by Sue Hubbard
In 1933 the Belgium artist, James Ensor, met up with Einstein, when the latter was on his way to the States, for lunch on the coast near Ostend. Walking along the beach Einstein tried to explain the theory of relativity to the bemused artist. “What do you paint?” Einstein asked. To which the painter of masks replied “Nothing”. Whether this response was existential, bombastic or simply bloody minded it's hard to say but it does illustrate something of the enigmatic complexity of one of Belgium's most celebrated artists who, despite a British father, is barely known in the UK.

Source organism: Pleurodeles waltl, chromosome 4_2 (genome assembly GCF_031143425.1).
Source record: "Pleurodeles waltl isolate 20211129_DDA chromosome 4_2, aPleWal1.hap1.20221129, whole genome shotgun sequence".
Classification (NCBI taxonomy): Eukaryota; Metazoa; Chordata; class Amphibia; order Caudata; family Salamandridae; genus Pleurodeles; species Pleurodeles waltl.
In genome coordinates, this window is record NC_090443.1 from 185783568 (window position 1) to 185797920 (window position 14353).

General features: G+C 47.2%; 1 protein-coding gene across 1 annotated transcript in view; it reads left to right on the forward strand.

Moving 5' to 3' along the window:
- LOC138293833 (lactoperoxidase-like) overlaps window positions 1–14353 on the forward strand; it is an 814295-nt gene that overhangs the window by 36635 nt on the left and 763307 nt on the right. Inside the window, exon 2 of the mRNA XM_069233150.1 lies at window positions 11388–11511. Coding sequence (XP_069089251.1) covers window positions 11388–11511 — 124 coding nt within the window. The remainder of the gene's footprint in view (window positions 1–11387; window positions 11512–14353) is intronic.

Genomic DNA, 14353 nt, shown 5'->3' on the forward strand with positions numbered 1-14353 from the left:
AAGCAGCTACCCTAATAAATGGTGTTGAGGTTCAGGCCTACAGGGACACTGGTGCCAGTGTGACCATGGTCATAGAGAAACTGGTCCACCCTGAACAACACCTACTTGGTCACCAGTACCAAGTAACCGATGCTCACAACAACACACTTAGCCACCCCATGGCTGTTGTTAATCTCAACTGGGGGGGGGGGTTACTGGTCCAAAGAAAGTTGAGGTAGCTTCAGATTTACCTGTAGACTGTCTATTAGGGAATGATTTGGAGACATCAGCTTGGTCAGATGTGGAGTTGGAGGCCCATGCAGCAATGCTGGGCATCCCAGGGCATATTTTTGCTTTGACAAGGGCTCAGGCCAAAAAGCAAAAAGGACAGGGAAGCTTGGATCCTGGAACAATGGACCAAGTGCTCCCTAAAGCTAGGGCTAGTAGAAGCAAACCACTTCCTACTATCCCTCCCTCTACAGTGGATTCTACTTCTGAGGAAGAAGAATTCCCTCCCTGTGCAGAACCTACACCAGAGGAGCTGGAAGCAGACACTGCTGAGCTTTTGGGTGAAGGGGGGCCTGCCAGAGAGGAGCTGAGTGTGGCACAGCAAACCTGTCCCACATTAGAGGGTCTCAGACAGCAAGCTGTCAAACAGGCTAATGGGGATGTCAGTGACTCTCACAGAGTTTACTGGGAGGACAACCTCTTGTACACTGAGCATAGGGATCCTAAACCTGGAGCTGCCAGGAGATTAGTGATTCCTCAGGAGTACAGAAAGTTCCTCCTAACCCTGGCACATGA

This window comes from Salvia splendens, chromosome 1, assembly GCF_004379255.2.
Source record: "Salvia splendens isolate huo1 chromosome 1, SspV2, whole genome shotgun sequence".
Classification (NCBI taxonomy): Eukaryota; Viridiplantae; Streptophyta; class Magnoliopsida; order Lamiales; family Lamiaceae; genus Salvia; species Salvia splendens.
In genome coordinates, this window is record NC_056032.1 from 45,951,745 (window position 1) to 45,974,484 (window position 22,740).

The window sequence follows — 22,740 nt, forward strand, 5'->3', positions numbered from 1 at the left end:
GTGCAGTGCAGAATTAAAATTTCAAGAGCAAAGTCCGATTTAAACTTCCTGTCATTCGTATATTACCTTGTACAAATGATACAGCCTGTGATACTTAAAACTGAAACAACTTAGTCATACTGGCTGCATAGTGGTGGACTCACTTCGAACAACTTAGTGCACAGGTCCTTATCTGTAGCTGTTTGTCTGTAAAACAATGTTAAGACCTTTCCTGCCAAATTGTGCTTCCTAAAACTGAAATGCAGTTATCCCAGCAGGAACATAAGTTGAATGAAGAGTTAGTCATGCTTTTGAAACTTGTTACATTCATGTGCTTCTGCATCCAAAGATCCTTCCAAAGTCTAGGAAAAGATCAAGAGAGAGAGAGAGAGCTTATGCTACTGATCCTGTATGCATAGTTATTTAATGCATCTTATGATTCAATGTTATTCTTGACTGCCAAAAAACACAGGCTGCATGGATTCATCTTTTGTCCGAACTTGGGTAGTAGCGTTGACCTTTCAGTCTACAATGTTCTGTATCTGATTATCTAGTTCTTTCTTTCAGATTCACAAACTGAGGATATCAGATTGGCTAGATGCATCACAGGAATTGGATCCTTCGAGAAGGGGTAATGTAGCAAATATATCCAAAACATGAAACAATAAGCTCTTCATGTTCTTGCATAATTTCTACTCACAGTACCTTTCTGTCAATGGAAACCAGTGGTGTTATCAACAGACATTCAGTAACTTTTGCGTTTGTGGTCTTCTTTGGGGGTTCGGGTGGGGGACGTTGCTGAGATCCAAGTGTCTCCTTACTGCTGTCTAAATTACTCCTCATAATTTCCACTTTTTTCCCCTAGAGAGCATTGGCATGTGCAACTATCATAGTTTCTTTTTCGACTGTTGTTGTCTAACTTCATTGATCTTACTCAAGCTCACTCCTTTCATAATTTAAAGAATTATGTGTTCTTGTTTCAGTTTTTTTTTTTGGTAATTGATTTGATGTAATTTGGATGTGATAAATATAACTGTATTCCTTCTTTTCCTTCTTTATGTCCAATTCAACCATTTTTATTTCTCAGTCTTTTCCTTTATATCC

That father was a bit of a wastrel and a drunkard who married beneath him and, with his Belgium wife, ran a souvenir and curiosity shop in Ostend filled with an array of parrots, exotic masks, and even a monkey. These curios were to have a profound influence on his son's later imagery, imagery that has continued to intrigue as well as baffle. Opposed to ideas of classical beauty, James Ensor was equally infuriated by any notion that an artwork might need to have a social function. An outspoken exponent of ‘the prestige of the new', he considered the greatest artistic sin to be banality. Although he'd go on to have a profound effect on Expressionism and Surrealism, the orthodoxies of Modernism held little interest for him and, when he spoke of them, it was with limited understanding. Yet he produced many stunningly original works. Now the Belgium artist, Luc Tuymans, has curated a show at the Royal Academy that brings this enigmatic artist to a wider international public.